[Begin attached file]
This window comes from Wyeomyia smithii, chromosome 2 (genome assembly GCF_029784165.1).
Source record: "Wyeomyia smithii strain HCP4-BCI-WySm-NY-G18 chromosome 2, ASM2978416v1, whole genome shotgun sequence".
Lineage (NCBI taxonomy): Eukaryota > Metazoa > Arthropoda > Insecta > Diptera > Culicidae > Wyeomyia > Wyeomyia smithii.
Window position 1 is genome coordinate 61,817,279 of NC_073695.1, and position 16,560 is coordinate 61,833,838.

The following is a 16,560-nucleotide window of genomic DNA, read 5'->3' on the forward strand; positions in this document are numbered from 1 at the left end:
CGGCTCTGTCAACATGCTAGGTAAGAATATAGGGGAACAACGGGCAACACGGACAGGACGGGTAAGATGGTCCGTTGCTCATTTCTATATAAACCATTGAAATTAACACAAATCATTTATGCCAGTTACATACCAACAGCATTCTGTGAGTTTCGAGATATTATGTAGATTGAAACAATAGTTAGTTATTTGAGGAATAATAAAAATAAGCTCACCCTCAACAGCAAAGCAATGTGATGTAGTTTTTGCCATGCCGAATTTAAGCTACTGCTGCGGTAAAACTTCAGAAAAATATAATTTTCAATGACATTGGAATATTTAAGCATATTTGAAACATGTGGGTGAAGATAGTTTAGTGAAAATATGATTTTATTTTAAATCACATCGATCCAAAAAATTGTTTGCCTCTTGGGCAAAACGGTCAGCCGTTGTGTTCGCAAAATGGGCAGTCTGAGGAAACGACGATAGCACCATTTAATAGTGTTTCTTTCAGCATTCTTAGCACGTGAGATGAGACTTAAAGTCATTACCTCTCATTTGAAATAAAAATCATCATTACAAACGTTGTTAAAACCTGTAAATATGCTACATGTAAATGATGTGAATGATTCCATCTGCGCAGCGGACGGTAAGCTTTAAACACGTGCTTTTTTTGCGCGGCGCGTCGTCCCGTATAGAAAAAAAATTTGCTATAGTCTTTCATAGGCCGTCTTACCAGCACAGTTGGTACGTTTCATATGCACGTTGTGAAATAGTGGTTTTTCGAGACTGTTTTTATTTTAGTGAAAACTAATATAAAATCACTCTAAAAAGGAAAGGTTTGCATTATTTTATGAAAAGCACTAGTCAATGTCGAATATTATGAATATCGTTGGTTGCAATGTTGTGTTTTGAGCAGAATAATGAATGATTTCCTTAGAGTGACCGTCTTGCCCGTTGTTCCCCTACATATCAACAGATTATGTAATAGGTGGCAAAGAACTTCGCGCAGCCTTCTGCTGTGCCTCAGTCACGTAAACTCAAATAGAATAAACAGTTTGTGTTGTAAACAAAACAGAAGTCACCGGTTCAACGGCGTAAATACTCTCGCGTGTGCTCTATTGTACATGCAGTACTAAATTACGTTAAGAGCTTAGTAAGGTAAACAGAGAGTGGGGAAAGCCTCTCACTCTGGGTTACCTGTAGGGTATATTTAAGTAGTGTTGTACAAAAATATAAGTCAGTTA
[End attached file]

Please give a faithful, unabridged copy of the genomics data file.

This window comes from Wyeomyia smithii, chromosome 2 (genome assembly GCF_029784165.1).
Source record: "Wyeomyia smithii strain HCP4-BCI-WySm-NY-G18 chromosome 2, ASM2978416v1, whole genome shotgun sequence".
Lineage (NCBI taxonomy): Eukaryota > Metazoa > Arthropoda > Insecta > Diptera > Culicidae > Wyeomyia > Wyeomyia smithii.
Window position 1 is genome coordinate 61,817,279 of NC_073695.1, and position 16,560 is coordinate 61,833,838.

The following is a 16,560-nucleotide window of genomic DNA, read 5'->3' on the forward strand; positions in this document are numbered from 1 at the left end:
CGGCTCTGTCAACATGCTAGGTAAGAATATAGGGGAACAACGGGCAACACGGACAGGACGGGTAAGATGGTCCGTTGCTCATTTCTATATAAACCATTGAAATTAACACAAATCATTTATGCCAGTTACATACCAACAGCATTCTGTGAGTTTCGAGATATTATGTAGATTGAAACAATAGTTAGTTATTTGAGGAATAATAAAAATAAGCTCACCCTCAACAGCAAAGCAATGTGATGTAGTTTTTGCCATGCCGAATTTAAGCTACTGCTGCGGTAAAACTTCAGAAAAATATAATTTTCAATGACATTGGAATATTTAAGCATATTTGAAACATGTGGGTGAAGATAGTTTAGTGAAAATATGATTTTATTTTAAATCACATCGATCCAAAAAATTGTTTGCCTCTTGGGCAAAACGGTCAGCCGTTGTGTTCGCAAAATGGGCAGTCTGAGGAAACGACGATAGCACCATTTAATAGTGTTTCTTTCAGCATTCTTAGCACGTGAGATGAGACTTAAAGTCATTACCTCTCATTTGAAATAAAAATCATCATTACAAACGTTGTTAAAACCTGTAAATATGCTACATGTAAATGATGTGAATGATTCCATCTGCGCAGCGGACGGTAAGCTTTAAACACGTGCTTTTTTTGCGCGGCGCGTCGTCCCGTATAGAAAAAAAATTTGCTATAGTCTTTCATAGGCCGTCTTACCAGCACAGTTGGTACGTTTCATATGCACGTTGTGAAATAGTGGTTTTTCGAGACTGTTTTTATTTTAGTGAAAACTAATATAAAATCACTCTAAAAAGGAAAGGTTTGCATTATTTTATGAAAAGCACTAGTCAATGTCGAATATTATGAATATCGTTGGTTGCAATGTTGTGTTTTGAGCAGAATAATGAATGATTTCCTTAGAGTGACCGTCTTGCCCGTTGTTCCCCTACATATCAACAGATTATGTAATAGGTGGCAAAGAACTTCGCGCAGCCTTCTGCTGTGCCTCAGTCACGTAAACTCAAATAGAATAAACAGTTTGTGTTGTAAACAAAACAGAAGTCACCGGTTCAACGGCGTAAATACTCTCGCGTGTGCTCTATTGTACATGCAGTACTAAATTACGTTAAGAGCTTAGTAAGGTAAACAGAGAGTGGGGAAAGCCTCTCACTCTGGGTTACCTGTAGGGTATATTTAAGTAGTGTTGTACAAAAATATAAGTCAGTTA